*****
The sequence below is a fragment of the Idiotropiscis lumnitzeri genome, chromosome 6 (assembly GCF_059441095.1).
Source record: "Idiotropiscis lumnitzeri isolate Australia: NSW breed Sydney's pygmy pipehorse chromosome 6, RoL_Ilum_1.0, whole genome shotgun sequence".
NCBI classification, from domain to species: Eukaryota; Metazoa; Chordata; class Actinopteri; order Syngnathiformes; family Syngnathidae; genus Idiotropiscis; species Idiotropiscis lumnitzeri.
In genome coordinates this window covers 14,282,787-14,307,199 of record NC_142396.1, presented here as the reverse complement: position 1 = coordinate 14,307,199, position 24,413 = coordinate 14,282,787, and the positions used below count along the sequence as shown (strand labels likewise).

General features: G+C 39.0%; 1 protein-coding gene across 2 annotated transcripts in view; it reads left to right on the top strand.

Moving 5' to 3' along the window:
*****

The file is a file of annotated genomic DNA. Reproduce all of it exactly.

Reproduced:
The sequence below is a fragment of the Idiotropiscis lumnitzeri genome, chromosome 6 (assembly GCF_059441095.1).
Source record: "Idiotropiscis lumnitzeri isolate Australia: NSW breed Sydney's pygmy pipehorse chromosome 6, RoL_Ilum_1.0, whole genome shotgun sequence".
NCBI classification, from domain to species: Eukaryota; Metazoa; Chordata; class Actinopteri; order Syngnathiformes; family Syngnathidae; genus Idiotropiscis; species Idiotropiscis lumnitzeri.
In genome coordinates this window covers 14,282,787-14,307,199 of record NC_142396.1, presented here as the reverse complement: position 1 = coordinate 14,307,199, position 24,413 = coordinate 14,282,787, and the positions used below count along the sequence as shown (strand labels likewise).

General features: G+C 39.0%; 1 protein-coding gene across 2 annotated transcripts in view; it reads left to right on the top strand.

Moving 5' to 3' along the window: